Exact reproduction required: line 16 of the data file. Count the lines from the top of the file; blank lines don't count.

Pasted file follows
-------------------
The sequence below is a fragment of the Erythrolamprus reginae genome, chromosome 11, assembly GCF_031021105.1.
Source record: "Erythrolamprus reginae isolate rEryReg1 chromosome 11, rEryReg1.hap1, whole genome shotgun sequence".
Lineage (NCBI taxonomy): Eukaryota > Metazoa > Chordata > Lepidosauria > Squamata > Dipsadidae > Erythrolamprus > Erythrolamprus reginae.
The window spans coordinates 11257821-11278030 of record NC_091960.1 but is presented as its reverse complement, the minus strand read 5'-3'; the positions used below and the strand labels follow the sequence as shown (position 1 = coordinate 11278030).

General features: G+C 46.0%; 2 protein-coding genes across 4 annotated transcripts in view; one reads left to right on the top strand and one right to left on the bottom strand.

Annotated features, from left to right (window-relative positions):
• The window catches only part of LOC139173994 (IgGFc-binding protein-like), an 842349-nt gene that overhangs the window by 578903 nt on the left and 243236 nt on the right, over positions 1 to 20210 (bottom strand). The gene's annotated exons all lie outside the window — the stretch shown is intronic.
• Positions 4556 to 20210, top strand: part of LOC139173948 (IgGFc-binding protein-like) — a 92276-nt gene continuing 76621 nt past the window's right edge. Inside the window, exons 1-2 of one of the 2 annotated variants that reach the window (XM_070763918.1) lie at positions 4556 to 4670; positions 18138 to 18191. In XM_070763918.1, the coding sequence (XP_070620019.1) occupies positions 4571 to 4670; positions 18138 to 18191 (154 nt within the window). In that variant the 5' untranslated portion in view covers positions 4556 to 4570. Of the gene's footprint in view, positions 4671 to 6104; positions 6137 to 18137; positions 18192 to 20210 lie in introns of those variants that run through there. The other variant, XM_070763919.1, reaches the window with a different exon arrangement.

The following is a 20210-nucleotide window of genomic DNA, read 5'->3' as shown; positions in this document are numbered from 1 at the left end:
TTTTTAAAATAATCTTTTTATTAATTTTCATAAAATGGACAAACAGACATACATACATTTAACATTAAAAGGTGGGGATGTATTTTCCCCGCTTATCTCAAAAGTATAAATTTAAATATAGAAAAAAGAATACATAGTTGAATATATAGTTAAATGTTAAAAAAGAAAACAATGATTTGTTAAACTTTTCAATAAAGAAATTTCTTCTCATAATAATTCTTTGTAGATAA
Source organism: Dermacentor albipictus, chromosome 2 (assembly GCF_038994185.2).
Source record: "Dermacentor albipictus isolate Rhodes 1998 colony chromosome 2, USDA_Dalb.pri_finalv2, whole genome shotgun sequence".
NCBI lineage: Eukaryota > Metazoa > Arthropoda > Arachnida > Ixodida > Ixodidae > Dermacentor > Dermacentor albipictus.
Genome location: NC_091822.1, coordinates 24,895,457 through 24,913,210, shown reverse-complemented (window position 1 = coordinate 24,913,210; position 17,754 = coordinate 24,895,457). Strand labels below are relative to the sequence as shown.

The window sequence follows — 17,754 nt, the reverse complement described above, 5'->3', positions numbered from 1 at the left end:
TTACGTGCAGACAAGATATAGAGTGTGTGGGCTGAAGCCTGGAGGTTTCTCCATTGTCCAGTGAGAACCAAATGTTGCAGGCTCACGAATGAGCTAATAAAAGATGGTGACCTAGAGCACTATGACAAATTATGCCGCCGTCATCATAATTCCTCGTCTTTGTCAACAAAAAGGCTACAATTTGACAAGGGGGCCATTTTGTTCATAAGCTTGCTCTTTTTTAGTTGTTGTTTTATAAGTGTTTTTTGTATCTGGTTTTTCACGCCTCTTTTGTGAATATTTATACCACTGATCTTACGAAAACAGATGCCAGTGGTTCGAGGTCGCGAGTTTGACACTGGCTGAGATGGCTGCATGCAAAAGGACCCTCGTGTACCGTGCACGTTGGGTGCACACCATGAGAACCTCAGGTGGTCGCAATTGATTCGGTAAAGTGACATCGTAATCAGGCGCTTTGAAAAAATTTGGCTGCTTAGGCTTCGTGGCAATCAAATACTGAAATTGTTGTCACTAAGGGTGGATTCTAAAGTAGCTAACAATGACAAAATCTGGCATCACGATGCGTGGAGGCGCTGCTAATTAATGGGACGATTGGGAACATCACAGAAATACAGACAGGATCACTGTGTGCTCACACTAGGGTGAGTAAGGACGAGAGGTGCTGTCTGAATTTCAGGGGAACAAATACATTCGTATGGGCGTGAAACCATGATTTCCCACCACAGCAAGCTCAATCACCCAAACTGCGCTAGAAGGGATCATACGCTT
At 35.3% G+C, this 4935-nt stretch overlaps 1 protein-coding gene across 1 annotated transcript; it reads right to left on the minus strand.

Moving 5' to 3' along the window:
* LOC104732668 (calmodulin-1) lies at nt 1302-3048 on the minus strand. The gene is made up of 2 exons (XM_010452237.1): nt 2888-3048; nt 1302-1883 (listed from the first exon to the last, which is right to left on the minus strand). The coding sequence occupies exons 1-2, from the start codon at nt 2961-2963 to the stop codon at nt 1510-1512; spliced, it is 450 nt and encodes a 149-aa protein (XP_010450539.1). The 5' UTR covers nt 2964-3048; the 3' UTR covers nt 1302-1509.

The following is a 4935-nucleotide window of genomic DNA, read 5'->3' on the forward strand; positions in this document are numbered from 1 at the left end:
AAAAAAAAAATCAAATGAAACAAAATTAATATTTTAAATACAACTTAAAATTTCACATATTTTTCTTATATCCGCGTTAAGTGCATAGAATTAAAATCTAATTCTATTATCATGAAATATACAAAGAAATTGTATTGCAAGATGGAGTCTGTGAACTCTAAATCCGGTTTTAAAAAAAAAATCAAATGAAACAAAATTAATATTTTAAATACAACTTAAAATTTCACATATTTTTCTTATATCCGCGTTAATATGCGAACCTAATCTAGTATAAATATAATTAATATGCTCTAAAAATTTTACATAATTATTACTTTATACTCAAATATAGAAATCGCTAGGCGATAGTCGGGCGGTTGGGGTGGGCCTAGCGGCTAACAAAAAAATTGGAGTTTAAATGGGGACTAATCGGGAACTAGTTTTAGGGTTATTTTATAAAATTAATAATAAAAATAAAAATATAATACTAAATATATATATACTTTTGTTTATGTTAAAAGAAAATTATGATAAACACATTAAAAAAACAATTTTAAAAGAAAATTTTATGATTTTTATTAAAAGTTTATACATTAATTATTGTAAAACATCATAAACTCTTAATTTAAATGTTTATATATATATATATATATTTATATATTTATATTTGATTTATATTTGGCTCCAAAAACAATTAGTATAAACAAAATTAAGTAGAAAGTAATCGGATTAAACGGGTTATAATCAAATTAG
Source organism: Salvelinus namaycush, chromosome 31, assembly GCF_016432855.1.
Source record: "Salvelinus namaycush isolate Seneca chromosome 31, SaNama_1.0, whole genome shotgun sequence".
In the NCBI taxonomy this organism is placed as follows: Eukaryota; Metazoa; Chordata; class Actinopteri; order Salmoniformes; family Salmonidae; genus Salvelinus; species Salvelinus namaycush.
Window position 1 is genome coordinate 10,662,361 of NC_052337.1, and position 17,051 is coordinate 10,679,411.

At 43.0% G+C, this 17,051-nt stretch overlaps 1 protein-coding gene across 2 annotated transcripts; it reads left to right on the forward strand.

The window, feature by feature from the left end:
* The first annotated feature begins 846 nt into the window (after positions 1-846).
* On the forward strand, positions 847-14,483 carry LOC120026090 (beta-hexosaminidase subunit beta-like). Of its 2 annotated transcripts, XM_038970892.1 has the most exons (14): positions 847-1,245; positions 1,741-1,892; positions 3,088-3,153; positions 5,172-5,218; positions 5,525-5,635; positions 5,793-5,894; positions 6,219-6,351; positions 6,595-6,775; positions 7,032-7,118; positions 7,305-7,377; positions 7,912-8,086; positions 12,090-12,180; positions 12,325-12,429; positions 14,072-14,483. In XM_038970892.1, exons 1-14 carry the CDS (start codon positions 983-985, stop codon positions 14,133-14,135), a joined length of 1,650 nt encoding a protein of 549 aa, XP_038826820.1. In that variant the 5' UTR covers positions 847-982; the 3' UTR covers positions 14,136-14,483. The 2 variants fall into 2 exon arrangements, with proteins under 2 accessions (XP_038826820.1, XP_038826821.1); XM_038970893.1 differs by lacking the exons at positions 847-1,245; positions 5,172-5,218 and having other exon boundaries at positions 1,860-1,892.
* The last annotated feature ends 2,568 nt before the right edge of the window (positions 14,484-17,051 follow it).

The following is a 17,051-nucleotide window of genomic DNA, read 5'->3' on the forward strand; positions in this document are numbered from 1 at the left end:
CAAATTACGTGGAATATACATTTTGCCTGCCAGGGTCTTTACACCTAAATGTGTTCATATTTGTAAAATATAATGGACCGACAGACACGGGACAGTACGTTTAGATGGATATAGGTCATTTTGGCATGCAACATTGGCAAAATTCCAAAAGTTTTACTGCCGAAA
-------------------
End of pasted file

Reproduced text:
TTACGTGCAGACAAGATATAGAGTGTGTGGGCTGAAGCCTGGAGGTTTCTCCATTGTCCAGTGAGAACCAAATGTTGCAGGCTCACGAATGAGCTAATAAAAGATGGTGACCTAGAGCACTATGACAAATTATGCCGCCGTCATCATAATTCCTCGTCTTTGTCAACAAAAAGGCTACAATTTGACAAGGGGGCCATTTTGTTCATAAGCTTGCTCTTTTTTAGTTGTTGTTTTATAAGTGTTTTTTGTATCTGGTTTTTCACGCCTCTTTTGTGAATATTTATACCACTGATCTTACGAAAACAGATGCCAGTGGTTCGAGGTCGCGAGTTTGACACTGGCTGAGATGGCTGCATGCAAAAGGACCCTCGTGTACCGTGCACGTTGGGTGCACACCATGAGAACCTCAGGTGGTCGCAATTGATTCGGTAAAGTGACATCGTAATCAGGCGCTTTGAAAAAATTTGGCTGCTTAGGCTTCGTGGCAATCAAATACTGAAATTGTTGTCACTAAGGGTGGATTCTAAAGTAGCTAACAATGACAAAATCTGGCATCACGATGCGTGGAGGCGCTGCTAATTAATGGGACGATTGGGAACATCACAGAAATACAGACAGGATCACTGTGTGCTCACACTAGGGTGAGTAAGGACGAGAGGTGCTGTCTGAATTTCAGGGGAACAAATACATTCGTATGGGCGTGAAACCATGATTTCCCACCACAGCAAGCTCAATCACCCAAACTGCGCTAGAAGGGATCATACGCTT